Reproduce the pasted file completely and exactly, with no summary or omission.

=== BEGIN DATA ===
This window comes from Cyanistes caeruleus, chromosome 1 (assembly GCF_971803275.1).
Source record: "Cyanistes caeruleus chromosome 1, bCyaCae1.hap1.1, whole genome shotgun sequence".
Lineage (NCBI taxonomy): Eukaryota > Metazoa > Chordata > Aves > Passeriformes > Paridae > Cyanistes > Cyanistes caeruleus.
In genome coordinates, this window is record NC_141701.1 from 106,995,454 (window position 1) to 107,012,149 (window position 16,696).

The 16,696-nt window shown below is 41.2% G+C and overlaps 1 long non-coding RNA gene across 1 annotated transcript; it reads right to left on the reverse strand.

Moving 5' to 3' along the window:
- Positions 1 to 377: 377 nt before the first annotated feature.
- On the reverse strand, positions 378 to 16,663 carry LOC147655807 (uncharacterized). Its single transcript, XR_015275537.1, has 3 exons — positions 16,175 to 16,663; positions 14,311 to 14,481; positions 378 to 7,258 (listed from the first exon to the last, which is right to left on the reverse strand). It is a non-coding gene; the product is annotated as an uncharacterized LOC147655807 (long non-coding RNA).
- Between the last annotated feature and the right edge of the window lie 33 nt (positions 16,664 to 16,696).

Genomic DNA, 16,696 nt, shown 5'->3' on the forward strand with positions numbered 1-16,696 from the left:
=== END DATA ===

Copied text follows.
This window comes from Cyanistes caeruleus, chromosome 1 (assembly GCF_971803275.1).
Source record: "Cyanistes caeruleus chromosome 1, bCyaCae1.hap1.1, whole genome shotgun sequence".
Lineage (NCBI taxonomy): Eukaryota > Metazoa > Chordata > Aves > Passeriformes > Paridae > Cyanistes > Cyanistes caeruleus.
In genome coordinates, this window is record NC_141701.1 from 106,995,454 (window position 1) to 107,012,149 (window position 16,696).

The 16,696-nt window shown below is 41.2% G+C and overlaps 1 long non-coding RNA gene across 1 annotated transcript; it reads right to left on the reverse strand.

Moving 5' to 3' along the window:
- Positions 1 to 377: 377 nt before the first annotated feature.
- On the reverse strand, positions 378 to 16,663 carry LOC147655807 (uncharacterized). Its single transcript, XR_015275537.1, has 3 exons — positions 16,175 to 16,663; positions 14,311 to 14,481; positions 378 to 7,258 (listed from the first exon to the last, which is right to left on the reverse strand). It is a non-coding gene; the product is annotated as an uncharacterized LOC147655807 (long non-coding RNA).
- Between the last annotated feature and the right edge of the window lie 33 nt (positions 16,664 to 16,696).

Genomic DNA, 16,696 nt, shown 5'->3' on the forward strand with positions numbered 1-16,696 from the left: